By the end of my year of truant and pushing twelve, I’d begun to blossom as an artist at school. Just as well because at the end of my first year my academic ability remained steadfastly un-blossomed.
But things improved immensely when I made a breakthrough from fish and chip shop sales and began to sell paintings to masters at school.
I already lived in the art-room. I’d rather be up there at break then kicking some stupid ball around or worse being kicked around myself. So I had lots of time to do paintings.
To me the art-room was a haven and a world apart. The school was mainly about science and sport and the art room floated somewhere else, hardly connected to the rest of the school, or deemed of any real significance, by most of the boys and I suspect, most of the staff.
It was part of the school but apart like a fairy-castle, hung in the sky. For me it was a haven and a heaven.
The Art Master, Percy Beak, (because his name was Percy and he looked like a bird with a long thin nose), was a lovely gentle man. He reminded me of my grandpa. He had the most beautiful handwriting and a black shiny fountain pen with a gold nib. He’d also pull from his pocket a terrific black bone-handled penknife with a little silver shield on its’ side which I absolutely lusted after. It had a blade worn concave from decades of slicing sheets of paper into smaller pieces to make the paper go further.
A great honor in the school art world such as it was, was to be selected as the ‘Picture of the Week’. This was a picture, a piece of work drawing or a painting, selected by Percy each week and displayed in a glass-fronted frame at the junction on the steps up to the artroom and music-room, where everyone would see it.
My ‘Pictures of the Week’ caught the eye of two masters; Mr. Grimshaw, the music master, whose own talents were wasted on pimply thirteen year olds, and Mr. Kent the Chemistry master, who at the time was also our form master. Both of them commissioned me to do a painting.
That was fine but then actually asking one of your masters to pay for something was not the easiest thing in the world.
Mr. Grimshaw was pleased with the painting I produced for him and his wife, it was a large cityscape rendered in Indian-ink. He handed over ten pounds as soon as I delivered it, no problem. Ten quid was serious money! I think my dad only made about a fiver a week. But Mr. Kent my form master, embarrassed by the transaction, worked out a price for my painting whilst walking across the playground with me, slightly embarrassed tagging along.
I suppose, as he was my form master I was in no position to bargain. He didn’t ask me how much I wanted for the painting, instead he said,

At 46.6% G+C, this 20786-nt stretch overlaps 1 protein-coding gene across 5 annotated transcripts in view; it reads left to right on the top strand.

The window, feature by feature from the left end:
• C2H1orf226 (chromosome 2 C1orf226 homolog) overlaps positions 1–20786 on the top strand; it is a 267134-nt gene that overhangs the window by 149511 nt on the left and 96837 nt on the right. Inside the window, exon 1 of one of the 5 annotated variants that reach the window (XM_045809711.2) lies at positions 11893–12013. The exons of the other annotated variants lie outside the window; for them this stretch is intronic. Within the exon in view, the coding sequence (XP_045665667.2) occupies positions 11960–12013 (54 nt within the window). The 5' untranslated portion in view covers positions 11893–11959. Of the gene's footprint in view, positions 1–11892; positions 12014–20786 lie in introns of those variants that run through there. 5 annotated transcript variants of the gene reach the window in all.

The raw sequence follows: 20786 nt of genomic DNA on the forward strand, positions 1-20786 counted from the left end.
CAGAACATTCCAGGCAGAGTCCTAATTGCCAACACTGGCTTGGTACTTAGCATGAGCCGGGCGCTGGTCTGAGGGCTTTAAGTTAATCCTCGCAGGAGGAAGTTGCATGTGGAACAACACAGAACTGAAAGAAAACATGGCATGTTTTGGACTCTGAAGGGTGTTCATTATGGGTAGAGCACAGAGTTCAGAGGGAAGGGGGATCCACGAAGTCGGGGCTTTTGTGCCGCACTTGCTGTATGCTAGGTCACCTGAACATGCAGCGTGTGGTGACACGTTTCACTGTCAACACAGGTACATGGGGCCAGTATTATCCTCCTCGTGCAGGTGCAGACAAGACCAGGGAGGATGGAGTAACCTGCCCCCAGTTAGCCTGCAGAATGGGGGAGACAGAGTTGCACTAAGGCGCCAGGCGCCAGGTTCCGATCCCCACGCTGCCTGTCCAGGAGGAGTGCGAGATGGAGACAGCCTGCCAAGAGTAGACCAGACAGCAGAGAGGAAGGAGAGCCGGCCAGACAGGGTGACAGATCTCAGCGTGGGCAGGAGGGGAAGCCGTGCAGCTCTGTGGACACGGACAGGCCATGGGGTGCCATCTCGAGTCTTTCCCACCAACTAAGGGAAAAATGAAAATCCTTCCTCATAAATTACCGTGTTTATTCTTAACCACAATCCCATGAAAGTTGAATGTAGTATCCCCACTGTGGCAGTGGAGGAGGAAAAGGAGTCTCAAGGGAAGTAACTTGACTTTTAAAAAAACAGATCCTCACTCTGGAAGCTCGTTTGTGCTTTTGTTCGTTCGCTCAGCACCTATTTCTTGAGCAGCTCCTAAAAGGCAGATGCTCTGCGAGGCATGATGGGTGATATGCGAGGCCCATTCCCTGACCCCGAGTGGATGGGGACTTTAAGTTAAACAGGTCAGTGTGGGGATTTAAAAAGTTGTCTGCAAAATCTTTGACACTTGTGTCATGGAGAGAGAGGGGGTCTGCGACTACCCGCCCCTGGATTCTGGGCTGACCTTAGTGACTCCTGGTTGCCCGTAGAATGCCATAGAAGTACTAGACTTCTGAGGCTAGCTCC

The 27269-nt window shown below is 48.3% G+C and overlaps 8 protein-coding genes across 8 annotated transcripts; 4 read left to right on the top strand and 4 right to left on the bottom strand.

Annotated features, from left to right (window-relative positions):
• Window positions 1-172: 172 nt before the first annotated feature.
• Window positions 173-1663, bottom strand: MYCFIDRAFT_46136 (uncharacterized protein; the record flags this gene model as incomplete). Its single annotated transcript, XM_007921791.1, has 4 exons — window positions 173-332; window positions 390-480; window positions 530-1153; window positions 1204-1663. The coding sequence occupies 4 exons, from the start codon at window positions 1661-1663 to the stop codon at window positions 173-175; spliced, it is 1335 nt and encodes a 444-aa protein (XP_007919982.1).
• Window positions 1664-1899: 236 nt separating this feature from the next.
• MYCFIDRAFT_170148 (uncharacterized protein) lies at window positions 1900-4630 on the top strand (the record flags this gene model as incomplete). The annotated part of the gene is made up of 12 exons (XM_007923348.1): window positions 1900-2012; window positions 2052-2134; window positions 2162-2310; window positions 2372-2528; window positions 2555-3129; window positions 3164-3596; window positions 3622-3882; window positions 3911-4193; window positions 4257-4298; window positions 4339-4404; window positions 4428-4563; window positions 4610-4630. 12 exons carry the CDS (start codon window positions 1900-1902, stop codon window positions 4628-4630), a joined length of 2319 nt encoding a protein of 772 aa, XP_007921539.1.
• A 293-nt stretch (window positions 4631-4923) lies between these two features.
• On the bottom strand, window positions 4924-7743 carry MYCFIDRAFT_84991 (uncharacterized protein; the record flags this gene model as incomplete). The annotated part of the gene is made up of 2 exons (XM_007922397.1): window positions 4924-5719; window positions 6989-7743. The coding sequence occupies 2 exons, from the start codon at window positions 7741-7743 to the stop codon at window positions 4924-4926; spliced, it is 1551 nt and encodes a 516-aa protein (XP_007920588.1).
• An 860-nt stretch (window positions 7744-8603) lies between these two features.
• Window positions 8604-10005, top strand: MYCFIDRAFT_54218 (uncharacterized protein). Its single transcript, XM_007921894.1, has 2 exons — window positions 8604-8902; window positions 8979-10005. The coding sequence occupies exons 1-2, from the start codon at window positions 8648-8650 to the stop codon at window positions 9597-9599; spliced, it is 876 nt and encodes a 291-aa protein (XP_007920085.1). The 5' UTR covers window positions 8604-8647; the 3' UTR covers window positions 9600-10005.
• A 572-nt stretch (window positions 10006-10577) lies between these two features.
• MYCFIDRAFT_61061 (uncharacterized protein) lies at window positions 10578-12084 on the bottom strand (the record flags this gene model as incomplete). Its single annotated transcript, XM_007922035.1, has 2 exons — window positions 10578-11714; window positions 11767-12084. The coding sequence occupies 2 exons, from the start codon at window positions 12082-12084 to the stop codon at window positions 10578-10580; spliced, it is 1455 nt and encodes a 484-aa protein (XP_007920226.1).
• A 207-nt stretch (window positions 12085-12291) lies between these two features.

“Right Sunderland, how much was the hardboard that you did the painting on?”
To which I replied, “I got it out of my dads’ shed sir, it cost nothing.” Having said that, I already knew I was on a loser
“How much was the paint?” He asked mid playground.
“About two shillings Sir” I replied head down as we dodged between the playground footballers.
“So how much time did you put into doing it?”
“Oh I did it in a day Sir.”
“Right, shall we say a shilling an hour?” He should have been a captain of industry.
“Yes sir.” I said.
So the miserable miser gave me ten shillings and said, “That’ll about cover it then”. And walked off with my lovely painting still carefully wrapped in brown paper. Ten bob, I’d been robbed, no wonder I hated chemistry as well as maths.
But the following day he came up to me again, a little sheepishly this time. We were in the corridor outside our classroom. He told me (in so many words) that his wife had been angry with him for being so tight-fisted and for not recognizing the artistic value of the original Junior Cezanne he’d bought her.
He told me, she’d loved it at first sight and immediately had him hang it above the fireplace in their lounge. So in the corridor with shaking fingers he poked into his well-worn wallet and coughed up a whole fiver! Yes! I was rich.
Fifteen pounds, I could buy myself a Mini with that. I didn’t have to be good at maths or physics or smelly chemistry or even rugby, I just had to be good at what I loved. There was a future in making an exhibition of myself, or at least my work.
Still, Mr. Kent got his own back, because the rotter recommended I stay down in the same class at the same level for a repeat year, because I’d done so badly at everything else except art. I didn’t get well represented as an artist or an accomplished junior incognito artist from my first year on. I got badly represented as not doing well in the things I was no good at.
Being kept down a year was a terrible thing to do to a chap on the cusp of his teenage life. I would be thirteen when I finished, as if life wasn’t awful enough. It was like being buried alive. I lost my few friends and all my peers as they progressed up the school, whilst I had to do the whole year all over again.